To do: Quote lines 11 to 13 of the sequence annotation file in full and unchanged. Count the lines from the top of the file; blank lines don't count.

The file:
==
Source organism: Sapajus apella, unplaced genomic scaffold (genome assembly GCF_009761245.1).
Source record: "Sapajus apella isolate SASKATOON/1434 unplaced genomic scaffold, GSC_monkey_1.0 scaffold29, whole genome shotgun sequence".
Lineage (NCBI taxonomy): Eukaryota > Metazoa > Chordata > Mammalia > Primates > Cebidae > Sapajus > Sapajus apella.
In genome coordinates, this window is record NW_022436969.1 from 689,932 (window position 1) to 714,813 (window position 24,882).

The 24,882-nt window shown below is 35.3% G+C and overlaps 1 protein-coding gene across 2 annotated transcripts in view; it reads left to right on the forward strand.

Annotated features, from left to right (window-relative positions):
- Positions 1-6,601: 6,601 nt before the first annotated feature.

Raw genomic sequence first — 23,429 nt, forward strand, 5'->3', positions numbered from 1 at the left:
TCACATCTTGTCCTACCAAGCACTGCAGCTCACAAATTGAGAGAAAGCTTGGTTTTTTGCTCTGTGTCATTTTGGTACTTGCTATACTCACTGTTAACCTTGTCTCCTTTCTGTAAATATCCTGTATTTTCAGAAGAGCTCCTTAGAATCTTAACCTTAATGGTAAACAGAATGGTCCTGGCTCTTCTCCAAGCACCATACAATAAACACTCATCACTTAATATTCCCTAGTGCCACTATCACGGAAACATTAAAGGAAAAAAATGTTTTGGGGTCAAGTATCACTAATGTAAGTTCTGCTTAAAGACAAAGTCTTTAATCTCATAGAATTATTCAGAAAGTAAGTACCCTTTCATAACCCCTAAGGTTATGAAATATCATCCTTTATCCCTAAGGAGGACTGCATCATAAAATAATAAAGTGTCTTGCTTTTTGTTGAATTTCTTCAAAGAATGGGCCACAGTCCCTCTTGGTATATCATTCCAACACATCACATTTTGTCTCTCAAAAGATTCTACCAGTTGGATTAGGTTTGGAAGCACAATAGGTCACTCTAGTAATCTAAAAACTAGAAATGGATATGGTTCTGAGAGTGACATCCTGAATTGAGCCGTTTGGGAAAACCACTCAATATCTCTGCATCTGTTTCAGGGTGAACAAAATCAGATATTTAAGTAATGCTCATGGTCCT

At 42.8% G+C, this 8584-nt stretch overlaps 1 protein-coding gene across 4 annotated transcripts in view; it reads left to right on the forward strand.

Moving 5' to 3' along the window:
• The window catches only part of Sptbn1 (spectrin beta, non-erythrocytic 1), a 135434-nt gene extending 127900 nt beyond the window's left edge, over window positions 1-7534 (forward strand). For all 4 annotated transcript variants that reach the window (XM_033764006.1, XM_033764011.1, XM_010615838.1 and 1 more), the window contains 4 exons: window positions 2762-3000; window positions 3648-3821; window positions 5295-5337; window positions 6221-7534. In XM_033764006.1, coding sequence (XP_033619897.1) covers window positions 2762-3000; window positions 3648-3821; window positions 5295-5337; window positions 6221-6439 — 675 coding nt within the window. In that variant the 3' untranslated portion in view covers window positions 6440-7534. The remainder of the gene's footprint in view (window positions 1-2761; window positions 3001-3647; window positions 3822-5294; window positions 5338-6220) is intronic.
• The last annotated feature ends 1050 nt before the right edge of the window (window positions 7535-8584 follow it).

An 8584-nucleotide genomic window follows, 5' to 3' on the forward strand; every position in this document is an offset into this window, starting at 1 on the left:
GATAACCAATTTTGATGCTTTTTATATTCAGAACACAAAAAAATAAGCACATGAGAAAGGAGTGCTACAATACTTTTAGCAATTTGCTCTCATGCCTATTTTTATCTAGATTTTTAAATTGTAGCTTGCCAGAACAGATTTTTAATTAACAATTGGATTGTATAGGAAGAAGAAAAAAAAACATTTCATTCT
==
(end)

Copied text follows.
Moving 5' to 3' along the window:
• The window catches only part of Sptbn1 (spectrin beta, non-erythrocytic 1), a 135434-nt gene extending 127900 nt beyond the window's left edge, over window positions 1-7534 (forward strand). For all 4 annotated transcript variants that reach the window (XM_033764006.1, XM_033764011.1, XM_010615838.1 and 1 more), the window contains 4 exons: window positions 2762-3000; window positions 3648-3821; window positions 5295-5337; window positions 6221-7534. In XM_033764006.1, coding sequence (XP_033619897.1) covers window positions 2762-3000; window positions 3648-3821; window positions 5295-5337; window positions 6221-6439 — 675 coding nt within the window. In that variant the 3' untranslated portion in view covers window positions 6440-7534. The remainder of the gene's footprint in view (window positions 1-2761; window positions 3001-3647; window positions 3822-5294; window positions 5338-6220) is intronic.
• The last annotated feature ends 1050 nt before the right edge of the window (window positions 7535-8584 follow it).